Market simulations, like their real-world counterparts, are typically domains of high complexity, high variability, and incomplete information. The performance of autonomous agents in these markets depends both upon the strategies of their opponents and on various market conditions, such as supply and demand. Because the space for possible strategies and market conditions is very large, empirical analysis in these domains becomes exceedingly difficult. Researchers who wish to evaluate their agents must run many test games across multiple opponent sets and market conditions to verify that agent performance has actually improved. Our approach is to improve the statistical power of market simulation experiments by controlling their complexity, thereby creating an environment more conducive to structured agent testing and analysis. We develop a tool that controls variability across games in one such market environment, the Trading Agent Competition for Supply Chain Management (TAC SCM), and demonstrate how it provides an efficient, systematic method for TAC SCM researchers to analyze agent performance.
Recent literature implements machine learning techniques to assess corporate credit rating based on financial statement reports. In this work, we analyze the performance of four neural network architectures (MLP, CNN, CNN2D, LSTM) in predicting corporate credit rating as issued by Standard and Poor's. We analyze companies from the energy, financial and healthcare sectors in US. The goal of the analysis is to improve application of machine learning algorithms to credit assessment. To this end, we focus on three questions. First, we investigate if the algorithms perform better when using a selected subset of features, or if it is better to allow the algorithms to select features themselves. Second, is the temporal aspect inherent in financial data important for the results obtained by a machine learning algorithm? Third, is there a particular neural network architecture that consistently outperforms others with respect to input features, sectors and holdout set? We create several case studies to answer these questions and analyze the results using ANOVA and multiple comparison testing procedure.
A lot of money goes into artificial intelligence research, and advocates of the technology have praised it as a way to revolutionize health care. The global market for AI in health care is expected to rise from $1.3 billion in 2019 to $10 billion by 2024, according to investment bank Morgan Stanley. Researchers recently published new findings in the Lancet Digital Health Journal that concluded AI is on par with medical professionals in identifying diseases. However, in order to really tap into how AI can improve health care, scientists concluded more research is needed. The research centered around something called deep learning, which uses algorithms, data and computing to emulate human intelligence.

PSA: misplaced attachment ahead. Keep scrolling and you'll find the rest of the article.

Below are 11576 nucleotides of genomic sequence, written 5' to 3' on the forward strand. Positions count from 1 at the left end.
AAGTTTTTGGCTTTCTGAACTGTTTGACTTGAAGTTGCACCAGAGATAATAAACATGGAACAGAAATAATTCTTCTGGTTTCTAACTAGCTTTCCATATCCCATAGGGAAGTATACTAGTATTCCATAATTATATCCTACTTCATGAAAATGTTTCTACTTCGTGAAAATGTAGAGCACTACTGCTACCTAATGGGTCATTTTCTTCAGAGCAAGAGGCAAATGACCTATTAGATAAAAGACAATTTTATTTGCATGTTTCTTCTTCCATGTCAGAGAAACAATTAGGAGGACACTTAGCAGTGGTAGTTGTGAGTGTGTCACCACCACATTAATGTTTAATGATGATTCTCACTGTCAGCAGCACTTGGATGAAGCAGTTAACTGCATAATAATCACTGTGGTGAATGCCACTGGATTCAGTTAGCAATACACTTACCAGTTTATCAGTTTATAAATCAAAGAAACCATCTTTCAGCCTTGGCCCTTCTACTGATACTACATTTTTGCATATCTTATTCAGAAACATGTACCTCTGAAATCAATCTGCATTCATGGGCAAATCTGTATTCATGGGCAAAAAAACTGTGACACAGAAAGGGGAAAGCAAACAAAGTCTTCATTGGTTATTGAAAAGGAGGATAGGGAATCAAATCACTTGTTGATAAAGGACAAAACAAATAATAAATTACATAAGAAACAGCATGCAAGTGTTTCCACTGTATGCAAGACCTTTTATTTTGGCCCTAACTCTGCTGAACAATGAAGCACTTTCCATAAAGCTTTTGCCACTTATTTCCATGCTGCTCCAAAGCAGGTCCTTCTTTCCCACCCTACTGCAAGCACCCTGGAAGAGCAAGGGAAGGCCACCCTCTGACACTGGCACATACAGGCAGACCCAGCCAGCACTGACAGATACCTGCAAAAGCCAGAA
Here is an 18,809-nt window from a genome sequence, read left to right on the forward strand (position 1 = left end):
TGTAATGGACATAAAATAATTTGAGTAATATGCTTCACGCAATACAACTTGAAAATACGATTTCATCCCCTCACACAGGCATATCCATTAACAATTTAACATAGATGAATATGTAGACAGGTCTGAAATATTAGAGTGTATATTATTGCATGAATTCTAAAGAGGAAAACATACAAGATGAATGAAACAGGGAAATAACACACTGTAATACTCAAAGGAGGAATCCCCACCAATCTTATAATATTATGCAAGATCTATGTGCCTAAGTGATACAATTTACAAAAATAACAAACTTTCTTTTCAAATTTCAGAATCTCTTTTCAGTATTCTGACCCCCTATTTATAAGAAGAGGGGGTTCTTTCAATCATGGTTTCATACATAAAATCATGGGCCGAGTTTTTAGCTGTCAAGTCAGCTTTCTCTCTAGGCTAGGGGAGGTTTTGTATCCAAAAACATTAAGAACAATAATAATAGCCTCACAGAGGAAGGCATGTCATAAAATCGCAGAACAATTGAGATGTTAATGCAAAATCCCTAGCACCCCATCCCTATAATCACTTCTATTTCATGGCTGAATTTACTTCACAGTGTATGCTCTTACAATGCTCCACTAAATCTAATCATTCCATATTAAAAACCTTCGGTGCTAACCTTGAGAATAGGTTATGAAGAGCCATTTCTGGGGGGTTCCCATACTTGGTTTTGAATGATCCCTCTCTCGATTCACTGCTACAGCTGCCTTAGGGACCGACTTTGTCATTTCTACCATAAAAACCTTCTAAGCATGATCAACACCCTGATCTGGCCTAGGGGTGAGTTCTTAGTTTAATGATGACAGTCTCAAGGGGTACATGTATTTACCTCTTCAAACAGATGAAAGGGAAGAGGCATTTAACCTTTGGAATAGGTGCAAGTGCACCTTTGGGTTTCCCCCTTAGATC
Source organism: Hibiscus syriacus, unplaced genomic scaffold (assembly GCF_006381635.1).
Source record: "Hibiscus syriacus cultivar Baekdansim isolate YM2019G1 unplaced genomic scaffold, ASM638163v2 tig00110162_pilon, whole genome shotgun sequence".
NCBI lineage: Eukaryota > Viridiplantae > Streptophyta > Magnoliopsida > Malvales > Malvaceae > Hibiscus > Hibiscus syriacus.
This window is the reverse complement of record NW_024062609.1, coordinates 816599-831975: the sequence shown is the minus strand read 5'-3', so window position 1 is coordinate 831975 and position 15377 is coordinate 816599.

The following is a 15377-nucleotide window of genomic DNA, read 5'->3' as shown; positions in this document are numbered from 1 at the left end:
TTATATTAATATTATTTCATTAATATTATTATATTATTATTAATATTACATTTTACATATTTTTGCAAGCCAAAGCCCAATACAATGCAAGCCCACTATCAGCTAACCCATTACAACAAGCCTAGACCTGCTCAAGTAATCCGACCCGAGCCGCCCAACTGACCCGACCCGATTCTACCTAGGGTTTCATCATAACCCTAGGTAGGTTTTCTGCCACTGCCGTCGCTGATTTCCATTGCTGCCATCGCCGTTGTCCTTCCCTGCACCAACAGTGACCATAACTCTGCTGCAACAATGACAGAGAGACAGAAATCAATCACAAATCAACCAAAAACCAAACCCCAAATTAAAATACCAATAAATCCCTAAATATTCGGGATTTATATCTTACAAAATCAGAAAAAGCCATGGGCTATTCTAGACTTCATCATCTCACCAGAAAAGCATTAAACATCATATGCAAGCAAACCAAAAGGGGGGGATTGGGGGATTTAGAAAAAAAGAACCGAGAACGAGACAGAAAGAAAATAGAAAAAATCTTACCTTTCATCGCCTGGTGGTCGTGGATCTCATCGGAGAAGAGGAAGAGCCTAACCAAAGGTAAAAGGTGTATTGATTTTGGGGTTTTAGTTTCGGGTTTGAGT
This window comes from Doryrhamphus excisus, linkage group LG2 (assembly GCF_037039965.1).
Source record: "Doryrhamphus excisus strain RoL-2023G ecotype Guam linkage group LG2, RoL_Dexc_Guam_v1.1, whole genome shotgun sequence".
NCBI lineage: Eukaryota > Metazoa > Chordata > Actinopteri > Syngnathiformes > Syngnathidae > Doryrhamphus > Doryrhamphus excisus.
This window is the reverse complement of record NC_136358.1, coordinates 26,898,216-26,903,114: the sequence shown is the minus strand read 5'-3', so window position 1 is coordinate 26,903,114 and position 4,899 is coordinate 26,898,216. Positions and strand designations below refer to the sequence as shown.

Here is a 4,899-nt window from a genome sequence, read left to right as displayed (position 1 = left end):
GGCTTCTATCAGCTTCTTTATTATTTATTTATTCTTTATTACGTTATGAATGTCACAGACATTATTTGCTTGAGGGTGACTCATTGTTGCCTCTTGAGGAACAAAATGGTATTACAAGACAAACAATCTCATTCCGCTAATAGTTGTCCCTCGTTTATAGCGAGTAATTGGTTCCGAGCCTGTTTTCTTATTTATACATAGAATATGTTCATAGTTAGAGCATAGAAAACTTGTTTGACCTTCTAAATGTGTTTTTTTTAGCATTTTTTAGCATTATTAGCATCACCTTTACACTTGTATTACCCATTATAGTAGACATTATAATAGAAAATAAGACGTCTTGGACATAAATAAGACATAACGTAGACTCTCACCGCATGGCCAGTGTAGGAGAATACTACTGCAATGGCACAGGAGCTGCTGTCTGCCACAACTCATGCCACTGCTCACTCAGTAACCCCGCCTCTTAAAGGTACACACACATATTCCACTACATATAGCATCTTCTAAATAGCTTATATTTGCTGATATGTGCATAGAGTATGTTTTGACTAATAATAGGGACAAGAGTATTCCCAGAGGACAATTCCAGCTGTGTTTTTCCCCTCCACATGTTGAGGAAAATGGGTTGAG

The real estate market is exposed to many fluctuations in prices, because of existing correlations with many variables, some of which cannot be controlled or might even be unknown. Housing prices can increase rapidly (or in some cases, also drop very fast), yet the numerous listings available online where houses are sold or rented are not likely to be updated that often. In some cases, individuals interested in selling a house (or apartment) might include it in some online listing, and forget about updating the price. In other cases, some individuals might be interested in deliberately setting a price below the market price in order to sell the home faster, for various reasons. In this paper we aim at developing a machine learning application that identifies opportunities in the real estate market in real time, i.e., houses that are listed with a price substantially below the market price. This program can be useful for investors interested in the housing market. The application is formally implemented as a regression problem, that tries to estimate the market price of a house given features retrieved from public online listings. For building this application, we have performed a feature engineering stage in order to discover relevant features that allows attaining a high predictive performance. Several machine learning algorithms have been tested, including regression trees, k-NN and neural networks, identifying advantages and handicaps of each of them.
An econometric or statistical model may undergo a marginal gain when a new variable is admitted, and a marginal loss if an existing variable is removed. The value of a variable to the model is quantified by its expected marginal gain and marginal loss. Assuming the equality of opportunity, we derive a few formulas which evaluate the overall performance in potential modeling scenarios. However, the value is not symmetric to marginal gain and marginal loss; thus, we introduce an unbiased solution. Simulation studies show that our new approaches significantly outperform a few practice-used variable selection methods.